Joel T. Sanders
Does Pen and Paper Allow You to Access Deeper Thinking and More Creativity Than Digital Mediums?
I've been absent from this blog since October, but decided to capture an insight here this morning.
I have been writing daily, but not online, and thus not sharing my thinking with you.
I've kept an old-school pen and paper journal for four years now, a habit that has deepened in recent months to what oftentimes amounts to more than an hour of writing every day.
I've also only recently started listening consistently to audio books. My walk to and from our office takes about 17 minutes. If I'm not reflecting on some aspect of work or life, I'll concentrate on a book.
The audiobook I'm listening to now is a 2010 book titled, The Shallows: What the Internet is Doing to Our Brains, by Nicholas Carr. Although it's more than 10 years old at the time of this post, the takeaways are more relevant than ever: notably, that our hyper-connectivity has literally rewired our brains. In the process, we have lost much of our ability for sustained focus and coherent thinking.
Carr notes how neuroscientists have confirmed what earlier thinkers like Friedrich Nietzsche realized: that machines transform who we are. In Nietzsche's case, a friend pointed out how his prose changed when he switched from writing on pen and paper to a typewriter later in life. Nietzsche agreed, confirming that his thinking had a more mechanical, machine-like quality.
Today, we know that the parts of our brains that we use most often literally grow larger than the parts we don't use. For example, the left hands of violinists cause the area of the brain that's responsible for manipulating the hand to be much larger and more developed than the corresponding parts of the brains in the rest of us.
Reflecting on this in my paper journal, I noted how that medium itself has probably resulted in a large, well-developed area in my brain for pen-to-paper, but not digital, journaling. From my entry this morning:
"Who I am here is literally, mechanically distinct from who I am in a Signal or WhatsApp group. I love this, because it binds me to explore truths—TRUTH—honestly and authentically. Nobody is ever likely to read these pages (even me). I can be honest, real, and explore. I can play with thoughts and ideas.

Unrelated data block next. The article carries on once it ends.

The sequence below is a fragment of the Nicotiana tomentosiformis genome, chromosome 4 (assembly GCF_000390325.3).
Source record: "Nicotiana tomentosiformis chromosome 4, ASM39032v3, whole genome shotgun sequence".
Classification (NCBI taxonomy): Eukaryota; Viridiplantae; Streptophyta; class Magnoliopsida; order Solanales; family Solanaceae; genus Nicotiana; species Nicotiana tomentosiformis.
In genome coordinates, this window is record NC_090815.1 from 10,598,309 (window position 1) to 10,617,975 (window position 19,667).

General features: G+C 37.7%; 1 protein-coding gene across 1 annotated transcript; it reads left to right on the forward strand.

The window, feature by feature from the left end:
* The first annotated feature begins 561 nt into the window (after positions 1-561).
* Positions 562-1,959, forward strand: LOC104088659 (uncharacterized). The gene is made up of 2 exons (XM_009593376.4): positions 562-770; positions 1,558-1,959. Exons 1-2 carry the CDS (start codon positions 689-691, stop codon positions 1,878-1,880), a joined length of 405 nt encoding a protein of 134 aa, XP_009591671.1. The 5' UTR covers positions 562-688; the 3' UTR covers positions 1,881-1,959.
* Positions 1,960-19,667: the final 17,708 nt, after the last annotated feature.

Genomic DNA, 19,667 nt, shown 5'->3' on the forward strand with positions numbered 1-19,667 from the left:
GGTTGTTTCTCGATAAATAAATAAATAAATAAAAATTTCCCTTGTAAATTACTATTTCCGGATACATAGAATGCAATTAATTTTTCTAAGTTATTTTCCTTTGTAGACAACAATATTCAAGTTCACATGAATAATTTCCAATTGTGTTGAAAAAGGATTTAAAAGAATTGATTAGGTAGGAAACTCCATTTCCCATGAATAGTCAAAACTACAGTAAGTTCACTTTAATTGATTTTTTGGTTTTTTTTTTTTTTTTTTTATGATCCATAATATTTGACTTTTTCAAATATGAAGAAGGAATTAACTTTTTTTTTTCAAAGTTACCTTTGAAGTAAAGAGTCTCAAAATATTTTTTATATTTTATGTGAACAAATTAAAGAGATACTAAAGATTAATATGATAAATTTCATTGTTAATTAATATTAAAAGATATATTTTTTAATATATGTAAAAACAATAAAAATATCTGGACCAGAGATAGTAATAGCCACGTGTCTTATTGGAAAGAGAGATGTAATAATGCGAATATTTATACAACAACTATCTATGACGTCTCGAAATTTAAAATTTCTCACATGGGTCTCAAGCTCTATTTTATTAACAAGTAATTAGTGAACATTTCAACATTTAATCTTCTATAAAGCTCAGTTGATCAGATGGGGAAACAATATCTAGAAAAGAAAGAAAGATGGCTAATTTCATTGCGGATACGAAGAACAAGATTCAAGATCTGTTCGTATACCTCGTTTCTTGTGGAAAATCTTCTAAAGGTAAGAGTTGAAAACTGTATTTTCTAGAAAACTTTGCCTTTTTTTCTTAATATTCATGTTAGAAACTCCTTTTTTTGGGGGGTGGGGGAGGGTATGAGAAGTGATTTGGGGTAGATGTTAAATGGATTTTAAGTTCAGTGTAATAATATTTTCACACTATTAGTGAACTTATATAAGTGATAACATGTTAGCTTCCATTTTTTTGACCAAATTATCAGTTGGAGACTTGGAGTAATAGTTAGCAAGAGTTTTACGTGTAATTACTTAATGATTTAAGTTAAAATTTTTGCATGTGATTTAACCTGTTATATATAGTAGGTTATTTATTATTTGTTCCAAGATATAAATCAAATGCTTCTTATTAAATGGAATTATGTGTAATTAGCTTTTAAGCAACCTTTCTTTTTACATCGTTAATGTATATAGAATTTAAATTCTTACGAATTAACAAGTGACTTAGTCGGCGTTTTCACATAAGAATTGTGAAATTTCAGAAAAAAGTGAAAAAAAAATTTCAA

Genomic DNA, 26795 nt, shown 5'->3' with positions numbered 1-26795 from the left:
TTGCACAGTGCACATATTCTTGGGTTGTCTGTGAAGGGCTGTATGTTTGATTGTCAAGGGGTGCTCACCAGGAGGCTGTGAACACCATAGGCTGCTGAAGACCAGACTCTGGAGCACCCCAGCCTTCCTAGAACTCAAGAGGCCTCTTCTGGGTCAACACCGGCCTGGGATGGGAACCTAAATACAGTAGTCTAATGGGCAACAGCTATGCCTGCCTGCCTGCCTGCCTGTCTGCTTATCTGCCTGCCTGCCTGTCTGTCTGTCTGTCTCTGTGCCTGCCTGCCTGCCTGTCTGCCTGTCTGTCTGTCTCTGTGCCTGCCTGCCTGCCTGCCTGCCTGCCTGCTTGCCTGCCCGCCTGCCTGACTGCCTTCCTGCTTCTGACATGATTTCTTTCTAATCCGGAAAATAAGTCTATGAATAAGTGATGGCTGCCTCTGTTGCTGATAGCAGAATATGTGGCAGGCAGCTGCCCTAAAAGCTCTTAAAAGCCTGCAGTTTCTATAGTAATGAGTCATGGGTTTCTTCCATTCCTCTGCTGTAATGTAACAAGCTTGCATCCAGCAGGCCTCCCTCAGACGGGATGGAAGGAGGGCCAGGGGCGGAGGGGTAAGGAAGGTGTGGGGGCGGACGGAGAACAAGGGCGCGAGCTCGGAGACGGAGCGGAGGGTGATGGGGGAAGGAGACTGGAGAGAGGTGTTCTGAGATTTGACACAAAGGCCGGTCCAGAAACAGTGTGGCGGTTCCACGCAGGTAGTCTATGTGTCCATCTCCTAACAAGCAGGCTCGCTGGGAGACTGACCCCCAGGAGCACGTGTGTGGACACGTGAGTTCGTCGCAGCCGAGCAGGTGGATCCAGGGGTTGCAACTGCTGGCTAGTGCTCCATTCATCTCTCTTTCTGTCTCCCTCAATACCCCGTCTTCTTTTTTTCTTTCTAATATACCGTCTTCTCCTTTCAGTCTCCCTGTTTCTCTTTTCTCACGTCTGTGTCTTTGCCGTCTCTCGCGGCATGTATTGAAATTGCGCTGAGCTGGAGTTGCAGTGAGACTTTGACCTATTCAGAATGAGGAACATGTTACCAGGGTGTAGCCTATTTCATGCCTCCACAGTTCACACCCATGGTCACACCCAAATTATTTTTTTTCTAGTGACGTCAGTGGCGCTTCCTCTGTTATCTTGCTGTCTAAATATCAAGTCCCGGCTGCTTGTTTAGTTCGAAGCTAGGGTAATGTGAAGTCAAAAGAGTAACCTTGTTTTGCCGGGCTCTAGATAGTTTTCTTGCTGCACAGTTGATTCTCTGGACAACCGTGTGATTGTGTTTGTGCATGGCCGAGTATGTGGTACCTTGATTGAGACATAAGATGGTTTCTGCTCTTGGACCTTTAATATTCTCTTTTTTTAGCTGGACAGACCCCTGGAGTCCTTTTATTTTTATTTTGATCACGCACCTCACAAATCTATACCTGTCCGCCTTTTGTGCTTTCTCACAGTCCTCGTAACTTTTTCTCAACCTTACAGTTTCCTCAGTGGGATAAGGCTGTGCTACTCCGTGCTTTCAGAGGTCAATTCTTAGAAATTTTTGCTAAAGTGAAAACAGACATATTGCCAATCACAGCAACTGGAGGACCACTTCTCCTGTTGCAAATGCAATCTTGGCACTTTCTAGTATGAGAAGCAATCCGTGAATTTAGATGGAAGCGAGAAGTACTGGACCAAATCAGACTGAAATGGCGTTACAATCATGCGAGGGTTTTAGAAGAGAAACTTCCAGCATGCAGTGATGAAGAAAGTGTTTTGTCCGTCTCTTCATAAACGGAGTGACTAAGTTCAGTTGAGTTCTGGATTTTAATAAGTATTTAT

"Also, no editing is possible. I must find coherence and depth to my thinking in advance. There's no delete key. There's no combining sentences after the fact, or moving paragraphs. There's no projected economic gain."
Sitting on my table next to my paper journal is Cal Newport's new, and somewhat arcane, paper-bound time block planner. For the last 10 weeks, I've been starting my weekly planning there, writing out a longhand description of how I envision the coming workweek. Every day, after my journaling, I open the time block planner and map out how I plan to spend the day. I even open my digital Google Calendar to assist me, reminding me of meetings I have scheduled.
The redundancy might strike you—as it struck me—as silly. Why would you keep two daily calendars that say roughly the same thing? Isn't it redundant and unproductive?
The obvious winner, it would seem, is the digital calendar. But my own experience tells me otherwise, which is why I've continued with my arcane, redundant process. And now Carr's book brings empirical evidence to my hunch: pen and paper give me access to a whole level of depth and creative thought that's literally inaccessible in any other way.
Who I am is literally different on paper. The paper and pen force the mind to slow down and form thoughts with coherence and depth in advance. It opens up a whole area of creative thought that digital-only thinkers literally cannot access, because of how they've wired their brains.
The implications, I believe, are profound: users of old-school tools likely have access to a whole realm of intelligence and creative insight that's unavailable to those trapped in digital-only thinking.
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